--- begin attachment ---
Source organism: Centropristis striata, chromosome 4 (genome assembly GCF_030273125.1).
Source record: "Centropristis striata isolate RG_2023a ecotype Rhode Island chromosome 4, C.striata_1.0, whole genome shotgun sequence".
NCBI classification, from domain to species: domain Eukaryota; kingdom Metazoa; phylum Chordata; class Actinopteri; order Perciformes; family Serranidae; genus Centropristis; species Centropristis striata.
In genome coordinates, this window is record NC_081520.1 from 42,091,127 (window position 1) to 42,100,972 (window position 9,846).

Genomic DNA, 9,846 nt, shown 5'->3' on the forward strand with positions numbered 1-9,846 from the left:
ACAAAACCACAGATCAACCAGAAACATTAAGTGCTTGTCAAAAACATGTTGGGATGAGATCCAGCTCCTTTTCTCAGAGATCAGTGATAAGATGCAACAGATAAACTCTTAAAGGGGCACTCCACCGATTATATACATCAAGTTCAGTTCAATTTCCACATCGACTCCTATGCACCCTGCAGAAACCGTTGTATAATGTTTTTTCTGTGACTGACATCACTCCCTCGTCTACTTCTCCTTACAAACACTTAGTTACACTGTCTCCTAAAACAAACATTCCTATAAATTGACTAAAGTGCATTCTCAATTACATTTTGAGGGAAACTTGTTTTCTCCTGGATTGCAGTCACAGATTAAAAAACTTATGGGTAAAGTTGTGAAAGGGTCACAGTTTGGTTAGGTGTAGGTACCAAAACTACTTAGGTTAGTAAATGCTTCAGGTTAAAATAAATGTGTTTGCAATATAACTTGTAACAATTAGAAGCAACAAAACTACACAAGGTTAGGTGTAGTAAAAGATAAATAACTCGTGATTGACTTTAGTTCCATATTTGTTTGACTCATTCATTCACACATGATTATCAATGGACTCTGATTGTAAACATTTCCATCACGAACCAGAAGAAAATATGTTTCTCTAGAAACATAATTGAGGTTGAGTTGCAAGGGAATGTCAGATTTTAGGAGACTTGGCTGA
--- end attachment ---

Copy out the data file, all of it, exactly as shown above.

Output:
Source organism: Centropristis striata, chromosome 4 (genome assembly GCF_030273125.1).
Source record: "Centropristis striata isolate RG_2023a ecotype Rhode Island chromosome 4, C.striata_1.0, whole genome shotgun sequence".
NCBI classification, from domain to species: domain Eukaryota; kingdom Metazoa; phylum Chordata; class Actinopteri; order Perciformes; family Serranidae; genus Centropristis; species Centropristis striata.
In genome coordinates, this window is record NC_081520.1 from 42,091,127 (window position 1) to 42,100,972 (window position 9,846).

Genomic DNA, 9,846 nt, shown 5'->3' on the forward strand with positions numbered 1-9,846 from the left:
ACAAAACCACAGATCAACCAGAAACATTAAGTGCTTGTCAAAAACATGTTGGGATGAGATCCAGCTCCTTTTCTCAGAGATCAGTGATAAGATGCAACAGATAAACTCTTAAAGGGGCACTCCACCGATTATATACATCAAGTTCAGTTCAATTTCCACATCGACTCCTATGCACCCTGCAGAAACCGTTGTATAATGTTTTTTCTGTGACTGACATCACTCCCTCGTCTACTTCTCCTTACAAACACTTAGTTACACTGTCTCCTAAAACAAACATTCCTATAAATTGACTAAAGTGCATTCTCAATTACATTTTGAGGGAAACTTGTTTTCTCCTGGATTGCAGTCACAGATTAAAAAACTTATGGGTAAAGTTGTGAAAGGGTCACAGTTTGGTTAGGTGTAGGTACCAAAACTACTTAGGTTAGTAAATGCTTCAGGTTAAAATAAATGTGTTTGCAATATAACTTGTAACAATTAGAAGCAACAAAACTACACAAGGTTAGGTGTAGTAAAAGATAAATAACTCGTGATTGACTTTAGTTCCATATTTGTTTGACTCATTCATTCACACATGATTATCAATGGACTCTGATTGTAAACATTTCCATCACGAACCAGAAGAAAATATGTTTCTCTAGAAACATAATTGAGGTTGAGTTGCAAGGGAATGTCAGATTTTAGGAGACTTGGCTGA